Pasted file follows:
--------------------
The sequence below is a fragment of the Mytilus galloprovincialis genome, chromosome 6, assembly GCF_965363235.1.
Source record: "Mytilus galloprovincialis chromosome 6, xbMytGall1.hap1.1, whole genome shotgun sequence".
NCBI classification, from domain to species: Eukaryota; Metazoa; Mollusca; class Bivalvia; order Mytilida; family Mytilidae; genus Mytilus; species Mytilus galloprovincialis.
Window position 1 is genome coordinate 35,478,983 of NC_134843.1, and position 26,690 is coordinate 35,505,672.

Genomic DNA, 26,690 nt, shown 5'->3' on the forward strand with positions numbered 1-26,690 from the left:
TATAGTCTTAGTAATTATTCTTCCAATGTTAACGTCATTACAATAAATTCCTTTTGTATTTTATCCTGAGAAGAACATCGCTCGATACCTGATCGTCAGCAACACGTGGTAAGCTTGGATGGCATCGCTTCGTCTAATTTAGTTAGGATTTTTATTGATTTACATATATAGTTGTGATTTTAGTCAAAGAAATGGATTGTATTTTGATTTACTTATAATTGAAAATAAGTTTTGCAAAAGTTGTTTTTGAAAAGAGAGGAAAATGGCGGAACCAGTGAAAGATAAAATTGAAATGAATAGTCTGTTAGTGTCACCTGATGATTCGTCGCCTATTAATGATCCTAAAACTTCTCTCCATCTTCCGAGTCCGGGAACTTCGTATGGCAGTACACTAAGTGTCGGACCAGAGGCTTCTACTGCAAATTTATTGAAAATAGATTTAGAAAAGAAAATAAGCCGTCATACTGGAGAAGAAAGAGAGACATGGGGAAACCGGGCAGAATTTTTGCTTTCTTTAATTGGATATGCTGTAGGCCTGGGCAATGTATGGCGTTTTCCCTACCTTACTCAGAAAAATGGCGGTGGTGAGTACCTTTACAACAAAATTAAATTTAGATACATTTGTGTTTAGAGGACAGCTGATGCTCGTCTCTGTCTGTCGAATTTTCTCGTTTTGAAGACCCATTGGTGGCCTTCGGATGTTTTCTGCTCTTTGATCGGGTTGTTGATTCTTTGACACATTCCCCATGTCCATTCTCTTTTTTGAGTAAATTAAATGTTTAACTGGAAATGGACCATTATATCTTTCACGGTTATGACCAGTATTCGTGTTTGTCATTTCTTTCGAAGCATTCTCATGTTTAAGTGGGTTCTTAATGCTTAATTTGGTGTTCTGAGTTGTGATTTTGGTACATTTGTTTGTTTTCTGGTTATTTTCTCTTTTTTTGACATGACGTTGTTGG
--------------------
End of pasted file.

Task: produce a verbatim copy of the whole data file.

The sequence below is a fragment of the Mytilus galloprovincialis genome, chromosome 6, assembly GCF_965363235.1.
Source record: "Mytilus galloprovincialis chromosome 6, xbMytGall1.hap1.1, whole genome shotgun sequence".
NCBI classification, from domain to species: Eukaryota; Metazoa; Mollusca; class Bivalvia; order Mytilida; family Mytilidae; genus Mytilus; species Mytilus galloprovincialis.
Window position 1 is genome coordinate 35,478,983 of NC_134843.1, and position 26,690 is coordinate 35,505,672.

Genomic DNA, 26,690 nt, shown 5'->3' on the forward strand with positions numbered 1-26,690 from the left:
TATAGTCTTAGTAATTATTCTTCCAATGTTAACGTCATTACAATAAATTCCTTTTGTATTTTATCCTGAGAAGAACATCGCTCGATACCTGATCGTCAGCAACACGTGGTAAGCTTGGATGGCATCGCTTCGTCTAATTTAGTTAGGATTTTTATTGATTTACATATATAGTTGTGATTTTAGTCAAAGAAATGGATTGTATTTTGATTTACTTATAATTGAAAATAAGTTTTGCAAAAGTTGTTTTTGAAAAGAGAGGAAAATGGCGGAACCAGTGAAAGATAAAATTGAAATGAATAGTCTGTTAGTGTCACCTGATGATTCGTCGCCTATTAATGATCCTAAAACTTCTCTCCATCTTCCGAGTCCGGGAACTTCGTATGGCAGTACACTAAGTGTCGGACCAGAGGCTTCTACTGCAAATTTATTGAAAATAGATTTAGAAAAGAAAATAAGCCGTCATACTGGAGAAGAAAGAGAGACATGGGGAAACCGGGCAGAATTTTTGCTTTCTTTAATTGGATATGCTGTAGGCCTGGGCAATGTATGGCGTTTTCCCTACCTTACTCAGAAAAATGGCGGTGGTGAGTACCTTTACAACAAAATTAAATTTAGATACATTTGTGTTTAGAGGACAGCTGATGCTCGTCTCTGTCTGTCGAATTTTCTCGTTTTGAAGACCCATTGGTGGCCTTCGGATGTTTTCTGCTCTTTGATCGGGTTGTTGATTCTTTGACACATTCCCCATGTCCATTCTCTTTTTTGAGTAAATTAAATGTTTAACTGGAAATGGACCATTATATCTTTCACGGTTATGACCAGTATTCGTGTTTGTCATTTCTTTCGAAGCATTCTCATGTTTAAGTGGGTTCTTAATGCTTAATTTGGTGTTCTGAGTTGTGATTTTGGTACATTTGTTTGTTTTCTGGTTATTTTCTCTTTTTTTGACATGACGTTGTTGG